Cooking MacGyver Style

Creative Cooking
I’ve been getting creative with various household items to get some cooking done recently. I like to call it cooking, MacGyver style. (If you’re not familiar with MacGyver, he was a television character famous for getting out of tight situations with a bit of creativity, some duct tape, and a Swiss Army knife.)

One of my regular improvs is my version of a cooling rack. You see, in the past, it seemed that a cooling rack invariably seemed to come with any house we bought, so I never had to buy one. Unfortunately, I didn’t bring them with me when we moved, and I haven’t seen any on the few occasions I think to look for one here. As a result, when it comes time to cool some sort of baked good, I’ve had to get creative. My go-to way of working these days is to take a handful of metal skewers we have and spreading them out across a plate. I don’t bake in large batches, so this usually fits my rare baking needs. It’s surprisingly effective!
Going MacGyver
It also takes up very little storage space when not in use, so I’m tempted to not bother buying a proper cooling rack any time soon. If I plan to do any larger batches of baking, I could just buy more skewers! One of my favorite tv chefs in the US was Alton Brown, who always insisted that any kitchen tool should be able to serve more than one purpose. I think he’d be proud of my ingenuity!

As for the cupcakes in my shots, they’re not going to be as good as those made by American Baking Company, but they are on the healthier side of the cupcake divide. They’re an old Weight Watchers recipe that I have and now know by heart. They suit my need for a little bit of something chocolate on occasion.

Chocolate Cupcakes
3/4 cup all-purpose flour
1/2-cup brown sugar + 1 tbsp brown sugar
3 tbsp cocoa powder
1/2 tsp baking soda
1/4 tsp salt
1/4 cup apple sauce (no sugar added) (I use the individually portioned apple sauce cups)
1/2 cup water
1/2 tsp vanilla extract
1/2 tsp apple cider vinegar (I tend to just use natural vinegar now)
1 1/2 tsp melted butter (I use the liquid stuff)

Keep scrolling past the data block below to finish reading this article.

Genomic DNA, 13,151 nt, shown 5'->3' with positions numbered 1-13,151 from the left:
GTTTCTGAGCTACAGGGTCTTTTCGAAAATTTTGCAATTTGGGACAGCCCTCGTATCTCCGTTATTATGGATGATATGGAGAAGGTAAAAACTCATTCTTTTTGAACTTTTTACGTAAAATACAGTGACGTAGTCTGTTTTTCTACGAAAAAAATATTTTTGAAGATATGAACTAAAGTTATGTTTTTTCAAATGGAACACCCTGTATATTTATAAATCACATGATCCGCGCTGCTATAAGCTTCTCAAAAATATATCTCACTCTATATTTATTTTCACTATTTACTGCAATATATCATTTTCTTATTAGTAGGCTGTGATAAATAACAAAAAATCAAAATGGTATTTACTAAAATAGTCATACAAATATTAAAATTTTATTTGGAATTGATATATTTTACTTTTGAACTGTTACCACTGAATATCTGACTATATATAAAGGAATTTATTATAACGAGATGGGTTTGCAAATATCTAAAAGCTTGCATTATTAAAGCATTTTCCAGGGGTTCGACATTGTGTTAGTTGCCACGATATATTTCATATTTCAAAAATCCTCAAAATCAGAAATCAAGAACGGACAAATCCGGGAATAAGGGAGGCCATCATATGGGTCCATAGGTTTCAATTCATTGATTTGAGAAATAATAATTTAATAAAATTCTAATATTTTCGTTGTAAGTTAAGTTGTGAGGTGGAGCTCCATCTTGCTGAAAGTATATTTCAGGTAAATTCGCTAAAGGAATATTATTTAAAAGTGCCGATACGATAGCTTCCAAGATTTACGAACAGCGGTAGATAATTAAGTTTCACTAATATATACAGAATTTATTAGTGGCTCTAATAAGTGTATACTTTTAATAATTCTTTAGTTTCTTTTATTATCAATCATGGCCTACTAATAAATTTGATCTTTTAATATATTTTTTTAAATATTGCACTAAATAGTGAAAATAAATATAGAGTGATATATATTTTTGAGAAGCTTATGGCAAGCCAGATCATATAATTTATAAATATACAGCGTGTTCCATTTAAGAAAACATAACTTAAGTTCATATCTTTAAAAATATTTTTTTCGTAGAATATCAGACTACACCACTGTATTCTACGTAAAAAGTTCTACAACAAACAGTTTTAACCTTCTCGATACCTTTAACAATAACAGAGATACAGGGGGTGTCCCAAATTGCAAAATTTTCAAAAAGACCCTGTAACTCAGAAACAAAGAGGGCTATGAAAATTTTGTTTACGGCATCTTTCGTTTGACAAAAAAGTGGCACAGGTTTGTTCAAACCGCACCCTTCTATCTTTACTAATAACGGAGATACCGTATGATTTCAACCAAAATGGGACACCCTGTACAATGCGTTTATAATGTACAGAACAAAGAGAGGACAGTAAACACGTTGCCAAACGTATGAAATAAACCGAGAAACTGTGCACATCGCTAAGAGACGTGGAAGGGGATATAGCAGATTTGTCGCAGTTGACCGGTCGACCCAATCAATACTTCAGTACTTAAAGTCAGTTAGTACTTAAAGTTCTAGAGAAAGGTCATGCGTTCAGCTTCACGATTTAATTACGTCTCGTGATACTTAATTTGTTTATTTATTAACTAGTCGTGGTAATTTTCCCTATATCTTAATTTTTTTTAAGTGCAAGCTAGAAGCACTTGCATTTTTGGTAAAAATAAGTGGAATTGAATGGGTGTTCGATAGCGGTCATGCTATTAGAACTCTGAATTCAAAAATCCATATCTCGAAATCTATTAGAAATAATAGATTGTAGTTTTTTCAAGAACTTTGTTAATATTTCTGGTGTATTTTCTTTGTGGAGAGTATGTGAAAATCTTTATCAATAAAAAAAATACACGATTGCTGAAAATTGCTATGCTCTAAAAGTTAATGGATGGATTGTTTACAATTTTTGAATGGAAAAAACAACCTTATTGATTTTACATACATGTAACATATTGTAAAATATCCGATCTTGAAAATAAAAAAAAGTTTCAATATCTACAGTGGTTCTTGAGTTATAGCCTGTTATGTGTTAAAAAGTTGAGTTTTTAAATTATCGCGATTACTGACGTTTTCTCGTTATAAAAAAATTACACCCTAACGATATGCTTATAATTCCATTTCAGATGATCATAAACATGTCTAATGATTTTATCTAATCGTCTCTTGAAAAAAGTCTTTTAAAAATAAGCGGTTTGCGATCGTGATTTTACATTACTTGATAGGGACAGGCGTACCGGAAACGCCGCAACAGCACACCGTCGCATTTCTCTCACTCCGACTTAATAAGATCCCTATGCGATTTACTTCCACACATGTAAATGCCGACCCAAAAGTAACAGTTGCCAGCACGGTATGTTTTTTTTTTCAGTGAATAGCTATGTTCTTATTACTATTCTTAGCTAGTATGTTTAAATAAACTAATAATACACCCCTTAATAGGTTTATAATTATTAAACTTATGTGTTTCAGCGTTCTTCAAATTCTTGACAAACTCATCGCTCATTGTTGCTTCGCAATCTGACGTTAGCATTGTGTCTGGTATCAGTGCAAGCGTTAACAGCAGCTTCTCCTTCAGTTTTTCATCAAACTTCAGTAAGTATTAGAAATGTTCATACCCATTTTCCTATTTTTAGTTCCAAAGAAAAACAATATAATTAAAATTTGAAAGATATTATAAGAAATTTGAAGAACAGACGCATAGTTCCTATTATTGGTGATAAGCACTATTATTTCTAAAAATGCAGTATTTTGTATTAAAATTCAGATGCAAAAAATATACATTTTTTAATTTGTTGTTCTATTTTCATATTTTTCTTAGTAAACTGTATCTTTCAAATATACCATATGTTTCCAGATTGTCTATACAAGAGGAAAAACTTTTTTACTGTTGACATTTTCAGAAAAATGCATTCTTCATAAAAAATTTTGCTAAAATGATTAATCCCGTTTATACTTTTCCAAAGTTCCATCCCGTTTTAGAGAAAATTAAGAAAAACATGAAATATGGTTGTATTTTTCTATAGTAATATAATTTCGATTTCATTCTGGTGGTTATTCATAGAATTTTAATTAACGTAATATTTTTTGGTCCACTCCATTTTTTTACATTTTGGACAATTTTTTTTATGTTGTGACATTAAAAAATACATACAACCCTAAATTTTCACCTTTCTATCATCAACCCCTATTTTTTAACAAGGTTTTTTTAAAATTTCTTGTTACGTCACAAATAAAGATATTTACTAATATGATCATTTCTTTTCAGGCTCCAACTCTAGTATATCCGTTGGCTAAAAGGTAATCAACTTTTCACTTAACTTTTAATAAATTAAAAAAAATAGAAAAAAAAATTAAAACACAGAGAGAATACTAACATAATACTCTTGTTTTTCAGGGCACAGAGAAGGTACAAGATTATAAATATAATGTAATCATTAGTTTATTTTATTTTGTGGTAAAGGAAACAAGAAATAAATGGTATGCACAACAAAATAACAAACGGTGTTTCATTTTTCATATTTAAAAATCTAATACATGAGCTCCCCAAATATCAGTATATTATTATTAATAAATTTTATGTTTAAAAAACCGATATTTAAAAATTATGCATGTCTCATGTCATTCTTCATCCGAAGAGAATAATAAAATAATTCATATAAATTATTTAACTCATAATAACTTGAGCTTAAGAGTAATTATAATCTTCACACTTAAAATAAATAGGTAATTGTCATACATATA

First combine the dry ingredients and mix them together well. Then add in the liquid ingredients and stir just to combine. Then spoon the filling into a prepared 12-piece muffin tin and bake at 350F/180C for around 18-22 minutes.

I eat them plain, although they’re also good spread with a bit of Nutella. You can also add in a 1/4 cup or so of chocolate chips/pieces. Or sprinkle some hagelslag on top before baking. I’ve also used this recipe to make regular cakes. They’re not the end-all and be-all of chocolate cake, but they’re not bad when you want something chocolate, but also want to avoid lots of calories.

Different Donderdag: English

There’s a newish bartender at the Potdeksel these days. He’s very charming and friendly, and despite having a very Dutch name, he has a very English accent. If I didn’t know he was Dutch, I would have thought he was from England.

It’s not unusual for Dutch people to have a touch of an English/British accent when they speak English, because they are often taught “British” English rather than “American” English. However, with the numerous American films and television programs available to them, their accent becomes fairly neutral, other than any residual Dutch accent. I should point out that movies and television programs are almost never dubbed into Dutch here; they simply have Dutch subtitles.

Last week, while complementing Ruud on his excellent English, we found out that English is his major course of study at university. It turns out — and this is something I find fascinating — that when you choose English as a major here, you can also choose whether to have a British or American emphasis. Now I’m curious if they do something similar with other languages, especially those that have some differences depending on which part of the world they’re spoken. For example, if someone is studying Spanish, do they have the choice to learn the version spoken in Spain or the version spoken in the Americas?

Regardless, I think it’s an interesting approach to take when teaching a foreign language, perhaps especially when it’s such a widely used language. I’m curious if this is fairly universal in Europe these days or if it’s a Dutch/Utrecht thing.

Different Donderdag: Highways

Overpass
A highway is a highway is a highway. There probably aren’t that many differences from one highway to another, from one country to another, at least in the standard western world. Aside from the license plate shape, the picture above really doesn’t look much different from any similar highway scene I remember from the US. Still, there are a few differences you’ll notice on Dutch highways compared to American highways (and I use highway interchangeably with interstates).